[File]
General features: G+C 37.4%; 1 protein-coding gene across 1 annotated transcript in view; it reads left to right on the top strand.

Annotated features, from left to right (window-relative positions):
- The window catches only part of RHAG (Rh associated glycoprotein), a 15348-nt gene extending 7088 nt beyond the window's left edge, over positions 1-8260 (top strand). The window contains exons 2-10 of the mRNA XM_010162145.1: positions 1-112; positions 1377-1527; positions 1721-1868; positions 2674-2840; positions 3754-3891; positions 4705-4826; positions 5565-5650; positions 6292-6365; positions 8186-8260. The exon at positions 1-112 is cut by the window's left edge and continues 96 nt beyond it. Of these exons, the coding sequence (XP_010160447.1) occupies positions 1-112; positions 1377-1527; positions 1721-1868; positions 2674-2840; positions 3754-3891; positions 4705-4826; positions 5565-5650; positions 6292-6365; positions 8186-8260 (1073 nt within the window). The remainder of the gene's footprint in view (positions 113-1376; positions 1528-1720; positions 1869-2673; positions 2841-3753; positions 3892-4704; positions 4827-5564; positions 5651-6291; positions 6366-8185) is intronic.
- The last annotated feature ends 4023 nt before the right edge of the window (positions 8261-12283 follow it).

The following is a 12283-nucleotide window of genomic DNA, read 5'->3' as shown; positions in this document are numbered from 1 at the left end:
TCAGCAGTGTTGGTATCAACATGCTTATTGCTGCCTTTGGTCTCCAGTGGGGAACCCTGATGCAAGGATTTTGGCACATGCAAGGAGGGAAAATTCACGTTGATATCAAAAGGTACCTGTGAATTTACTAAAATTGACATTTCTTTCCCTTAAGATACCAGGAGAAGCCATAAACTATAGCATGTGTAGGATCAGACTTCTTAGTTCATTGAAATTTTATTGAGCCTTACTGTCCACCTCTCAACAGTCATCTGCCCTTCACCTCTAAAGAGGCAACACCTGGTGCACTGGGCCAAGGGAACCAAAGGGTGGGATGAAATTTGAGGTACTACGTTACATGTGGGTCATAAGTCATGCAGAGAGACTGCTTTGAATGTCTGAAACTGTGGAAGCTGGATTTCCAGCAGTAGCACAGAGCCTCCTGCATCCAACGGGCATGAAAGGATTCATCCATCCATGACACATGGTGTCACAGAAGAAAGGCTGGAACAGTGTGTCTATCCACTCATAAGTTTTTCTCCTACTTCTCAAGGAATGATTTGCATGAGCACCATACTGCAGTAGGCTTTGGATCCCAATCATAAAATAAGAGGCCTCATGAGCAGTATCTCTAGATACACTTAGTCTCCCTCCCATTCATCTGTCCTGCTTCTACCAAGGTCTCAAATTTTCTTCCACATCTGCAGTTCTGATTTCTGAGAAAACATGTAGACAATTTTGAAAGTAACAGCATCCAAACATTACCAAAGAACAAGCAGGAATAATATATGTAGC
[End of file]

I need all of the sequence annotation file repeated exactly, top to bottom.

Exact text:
General features: G+C 37.4%; 1 protein-coding gene across 1 annotated transcript in view; it reads left to right on the top strand.

Annotated features, from left to right (window-relative positions):
- The window catches only part of RHAG (Rh associated glycoprotein), a 15348-nt gene extending 7088 nt beyond the window's left edge, over positions 1-8260 (top strand). The window contains exons 2-10 of the mRNA XM_010162145.1: positions 1-112; positions 1377-1527; positions 1721-1868; positions 2674-2840; positions 3754-3891; positions 4705-4826; positions 5565-5650; positions 6292-6365; positions 8186-8260. The exon at positions 1-112 is cut by the window's left edge and continues 96 nt beyond it. Of these exons, the coding sequence (XP_010160447.1) occupies positions 1-112; positions 1377-1527; positions 1721-1868; positions 2674-2840; positions 3754-3891; positions 4705-4826; positions 5565-5650; positions 6292-6365; positions 8186-8260 (1073 nt within the window). The remainder of the gene's footprint in view (positions 113-1376; positions 1528-1720; positions 1869-2673; positions 2841-3753; positions 3892-4704; positions 4827-5564; positions 5651-6291; positions 6366-8185) is intronic.
- The last annotated feature ends 4023 nt before the right edge of the window (positions 8261-12283 follow it).

The following is a 12283-nucleotide window of genomic DNA, read 5'->3' as shown; positions in this document are numbered from 1 at the left end:
TCAGCAGTGTTGGTATCAACATGCTTATTGCTGCCTTTGGTCTCCAGTGGGGAACCCTGATGCAAGGATTTTGGCACATGCAAGGAGGGAAAATTCACGTTGATATCAAAAGGTACCTGTGAATTTACTAAAATTGACATTTCTTTCCCTTAAGATACCAGGAGAAGCCATAAACTATAGCATGTGTAGGATCAGACTTCTTAGTTCATTGAAATTTTATTGAGCCTTACTGTCCACCTCTCAACAGTCATCTGCCCTTCACCTCTAAAGAGGCAACACCTGGTGCACTGGGCCAAGGGAACCAAAGGGTGGGATGAAATTTGAGGTACTACGTTACATGTGGGTCATAAGTCATGCAGAGAGACTGCTTTGAATGTCTGAAACTGTGGAAGCTGGATTTCCAGCAGTAGCACAGAGCCTCCTGCATCCAACGGGCATGAAAGGATTCATCCATCCATGACACATGGTGTCACAGAAGAAAGGCTGGAACAGTGTGTCTATCCACTCATAAGTTTTTCTCCTACTTCTCAAGGAATGATTTGCATGAGCACCATACTGCAGTAGGCTTTGGATCCCAATCATAAAATAAGAGGCCTCATGAGCAGTATCTCTAGATACACTTAGTCTCCCTCCCATTCATCTGTCCTGCTTCTACCAAGGTCTCAAATTTTCTTCCACATCTGCAGTTCTGATTTCTGAGAAAACATGTAGACAATTTTGAAAGTAACAGCATCCAAACATTACCAAAGAACAAGCAGGAATAATATATGTAGC